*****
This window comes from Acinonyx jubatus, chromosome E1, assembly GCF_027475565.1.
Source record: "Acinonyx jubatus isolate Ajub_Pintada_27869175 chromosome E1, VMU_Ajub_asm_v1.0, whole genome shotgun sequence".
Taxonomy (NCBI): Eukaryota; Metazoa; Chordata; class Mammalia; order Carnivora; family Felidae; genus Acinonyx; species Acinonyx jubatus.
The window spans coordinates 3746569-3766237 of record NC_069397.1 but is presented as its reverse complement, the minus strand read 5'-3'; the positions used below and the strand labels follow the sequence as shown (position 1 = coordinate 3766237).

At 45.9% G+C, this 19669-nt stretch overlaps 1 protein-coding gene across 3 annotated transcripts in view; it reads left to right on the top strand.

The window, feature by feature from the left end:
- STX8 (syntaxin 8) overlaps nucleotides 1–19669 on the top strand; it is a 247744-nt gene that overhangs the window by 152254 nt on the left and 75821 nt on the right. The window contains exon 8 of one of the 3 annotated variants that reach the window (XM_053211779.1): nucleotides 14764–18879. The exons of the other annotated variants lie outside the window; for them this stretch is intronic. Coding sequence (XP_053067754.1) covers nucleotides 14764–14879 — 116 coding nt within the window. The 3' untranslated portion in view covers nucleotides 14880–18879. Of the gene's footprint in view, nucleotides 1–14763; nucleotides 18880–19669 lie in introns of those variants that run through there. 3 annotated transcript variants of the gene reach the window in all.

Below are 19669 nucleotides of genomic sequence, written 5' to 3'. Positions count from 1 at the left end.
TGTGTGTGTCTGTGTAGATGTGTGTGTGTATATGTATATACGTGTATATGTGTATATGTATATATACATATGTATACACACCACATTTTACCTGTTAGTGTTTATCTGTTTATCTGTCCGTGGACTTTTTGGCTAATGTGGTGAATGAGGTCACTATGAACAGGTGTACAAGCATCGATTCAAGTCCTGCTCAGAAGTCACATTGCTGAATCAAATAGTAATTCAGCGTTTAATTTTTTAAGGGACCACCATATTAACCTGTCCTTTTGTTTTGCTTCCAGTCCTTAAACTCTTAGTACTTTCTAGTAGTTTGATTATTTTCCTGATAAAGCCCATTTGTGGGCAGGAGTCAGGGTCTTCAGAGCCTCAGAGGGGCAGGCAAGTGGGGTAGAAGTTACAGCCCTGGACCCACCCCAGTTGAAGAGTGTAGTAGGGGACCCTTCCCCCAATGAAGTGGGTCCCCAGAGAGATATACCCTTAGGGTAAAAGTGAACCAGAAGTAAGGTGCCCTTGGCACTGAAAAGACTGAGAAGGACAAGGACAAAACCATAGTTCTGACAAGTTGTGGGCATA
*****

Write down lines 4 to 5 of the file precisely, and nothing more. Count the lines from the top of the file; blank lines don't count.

The window spans coordinates 3746569-3766237 of record NC_069397.1 but is presented as its reverse complement, the minus strand read 5'-3'; the positions used below and the strand labels follow the sequence as shown (position 1 = coordinate 3766237).

At 45.9% G+C, this 19669-nt stretch overlaps 1 protein-coding gene across 3 annotated transcripts in view; it reads left to right on the top strand.